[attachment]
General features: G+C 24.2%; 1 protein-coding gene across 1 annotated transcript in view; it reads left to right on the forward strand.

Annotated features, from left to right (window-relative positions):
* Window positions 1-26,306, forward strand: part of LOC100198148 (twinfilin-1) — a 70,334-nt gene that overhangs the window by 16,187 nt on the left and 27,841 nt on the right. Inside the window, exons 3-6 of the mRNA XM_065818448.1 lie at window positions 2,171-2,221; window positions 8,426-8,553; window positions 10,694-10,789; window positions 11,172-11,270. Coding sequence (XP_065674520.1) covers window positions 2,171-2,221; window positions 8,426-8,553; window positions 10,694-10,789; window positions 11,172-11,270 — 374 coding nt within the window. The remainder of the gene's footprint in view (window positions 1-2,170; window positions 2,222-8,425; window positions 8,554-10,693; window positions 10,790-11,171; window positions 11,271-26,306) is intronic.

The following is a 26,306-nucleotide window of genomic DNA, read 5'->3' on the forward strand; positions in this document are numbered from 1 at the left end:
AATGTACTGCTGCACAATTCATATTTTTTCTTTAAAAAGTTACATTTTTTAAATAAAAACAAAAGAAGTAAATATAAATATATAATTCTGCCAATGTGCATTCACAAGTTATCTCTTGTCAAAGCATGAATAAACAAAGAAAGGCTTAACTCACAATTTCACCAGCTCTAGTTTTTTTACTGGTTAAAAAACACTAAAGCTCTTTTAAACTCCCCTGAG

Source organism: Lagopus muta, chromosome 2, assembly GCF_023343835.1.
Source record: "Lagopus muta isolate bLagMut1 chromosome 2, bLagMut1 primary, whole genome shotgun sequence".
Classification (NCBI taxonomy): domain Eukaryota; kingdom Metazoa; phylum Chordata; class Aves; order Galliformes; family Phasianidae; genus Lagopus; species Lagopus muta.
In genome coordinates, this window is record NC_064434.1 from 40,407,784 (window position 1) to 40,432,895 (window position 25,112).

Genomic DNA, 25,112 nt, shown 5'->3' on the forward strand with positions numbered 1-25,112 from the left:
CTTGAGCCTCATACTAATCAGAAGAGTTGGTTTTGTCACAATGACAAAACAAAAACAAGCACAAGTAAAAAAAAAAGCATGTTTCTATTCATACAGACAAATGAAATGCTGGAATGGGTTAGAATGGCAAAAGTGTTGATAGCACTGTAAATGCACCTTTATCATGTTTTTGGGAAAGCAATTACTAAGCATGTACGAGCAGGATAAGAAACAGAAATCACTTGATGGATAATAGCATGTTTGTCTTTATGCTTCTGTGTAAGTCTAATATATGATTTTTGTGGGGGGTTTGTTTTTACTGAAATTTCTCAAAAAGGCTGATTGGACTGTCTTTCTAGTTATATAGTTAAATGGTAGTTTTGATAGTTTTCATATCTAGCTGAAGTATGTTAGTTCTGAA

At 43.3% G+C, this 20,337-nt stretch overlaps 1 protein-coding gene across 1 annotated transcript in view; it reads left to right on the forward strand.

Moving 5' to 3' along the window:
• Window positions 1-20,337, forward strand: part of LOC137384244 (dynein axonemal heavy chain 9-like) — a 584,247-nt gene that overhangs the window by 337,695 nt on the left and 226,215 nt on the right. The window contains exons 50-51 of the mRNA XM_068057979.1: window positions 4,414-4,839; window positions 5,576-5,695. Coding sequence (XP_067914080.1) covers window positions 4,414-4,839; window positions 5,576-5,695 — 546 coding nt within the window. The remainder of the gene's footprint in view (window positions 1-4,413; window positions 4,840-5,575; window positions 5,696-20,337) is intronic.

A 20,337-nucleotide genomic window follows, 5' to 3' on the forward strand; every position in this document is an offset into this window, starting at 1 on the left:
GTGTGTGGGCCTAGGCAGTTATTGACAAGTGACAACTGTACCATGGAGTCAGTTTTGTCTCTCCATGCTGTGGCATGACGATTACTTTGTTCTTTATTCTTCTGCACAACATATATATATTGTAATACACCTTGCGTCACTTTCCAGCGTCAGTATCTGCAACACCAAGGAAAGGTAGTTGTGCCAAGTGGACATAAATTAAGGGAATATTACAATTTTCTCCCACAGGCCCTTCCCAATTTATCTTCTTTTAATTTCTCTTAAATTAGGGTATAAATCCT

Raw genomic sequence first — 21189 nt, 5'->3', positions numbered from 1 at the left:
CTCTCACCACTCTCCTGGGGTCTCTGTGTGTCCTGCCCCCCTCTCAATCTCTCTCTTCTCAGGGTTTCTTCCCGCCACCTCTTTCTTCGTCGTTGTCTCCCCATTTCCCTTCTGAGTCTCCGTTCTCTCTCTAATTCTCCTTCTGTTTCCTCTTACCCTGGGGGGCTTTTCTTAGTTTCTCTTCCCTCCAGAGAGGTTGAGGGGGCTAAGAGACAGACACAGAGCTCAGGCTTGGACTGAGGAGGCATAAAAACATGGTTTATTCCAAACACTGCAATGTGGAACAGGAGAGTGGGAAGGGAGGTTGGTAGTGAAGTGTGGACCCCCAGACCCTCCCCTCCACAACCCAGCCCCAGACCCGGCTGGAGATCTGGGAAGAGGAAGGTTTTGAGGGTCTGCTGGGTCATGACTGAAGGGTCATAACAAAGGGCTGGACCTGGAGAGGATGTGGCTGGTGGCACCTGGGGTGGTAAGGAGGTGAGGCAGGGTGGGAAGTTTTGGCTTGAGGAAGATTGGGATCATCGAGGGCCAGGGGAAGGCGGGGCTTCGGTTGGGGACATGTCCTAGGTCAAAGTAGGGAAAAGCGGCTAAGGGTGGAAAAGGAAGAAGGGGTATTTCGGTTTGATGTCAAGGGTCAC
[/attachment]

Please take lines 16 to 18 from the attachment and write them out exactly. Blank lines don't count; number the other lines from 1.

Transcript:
GTGTGTGGGCCTAGGCAGTTATTGACAAGTGACAACTGTACCATGGAGTCAGTTTTGTCTCTCCATGCTGTGGCATGACGATTACTTTGTTCTTTATTCTTCTGCACAACATATATATATTGTAATACACCTTGCGTCACTTTCCAGCGTCAGTATCTGCAACACCAAGGAAAGGTAGTTGTGCCAAGTGGACATAAATTAAGGGAATATTACAATTTTCTCCCACAGGCCCTTCCCAATTTATCTTCTTTTAATTTCTCTTAAATTAGGGTATAAATCCT

Raw genomic sequence first — 21189 nt, 5'->3', positions numbered from 1 at the left:
CTCTCACCACTCTCCTGGGGTCTCTGTGTGTCCTGCCCCCCTCTCAATCTCTCTCTTCTCAGGGTTTCTTCCCGCCACCTCTTTCTTCGTCGTTGTCTCCCCATTTCCCTTCTGAGTCTCCGTTCTCTCTCTAATTCTCCTTCTGTTTCCTCTTACCCTGGGGGGCTTTTCTTAGTTTCTCTTCCCTCCAGAGAGGTTGAGGGGGCTAAGAGACAGACACAGAGCTCAGGCTTGGACTGAGGAGGCATAAAAACATGGTTTATTCCAAACACTGCAATGTGGAACAGGAGAGTGGGAAGGGAGGTTGGTAGTGAAGTGTGGACCCCCAGACCCTCCCCTCCACAACCCAGCCCCAGACCCGGCTGGAGATCTGGGAAGAGGAAGGTTTTGAGGGTCTGCTGGGTCATGACTGAAGGGTCATAACAAAGGGCTGGACCTGGAGAGGATGTGGCTGGTGGCACCTGGGGTGGTAAGGAGGTGAGGCAGGGTGGGAAGTTTTGGCTTGAGGAAGATTGGGATCATCGAGGGCCAGGGGAAGGCGGGGCTTCGGTTGGGGACATGTCCTAGGTCAAAGTAGGGAAAAGCGGCTAAGGGTGGAAAAGGAAGAAGGGGTATTTCGGTTTGATGTCAAGGGTCAC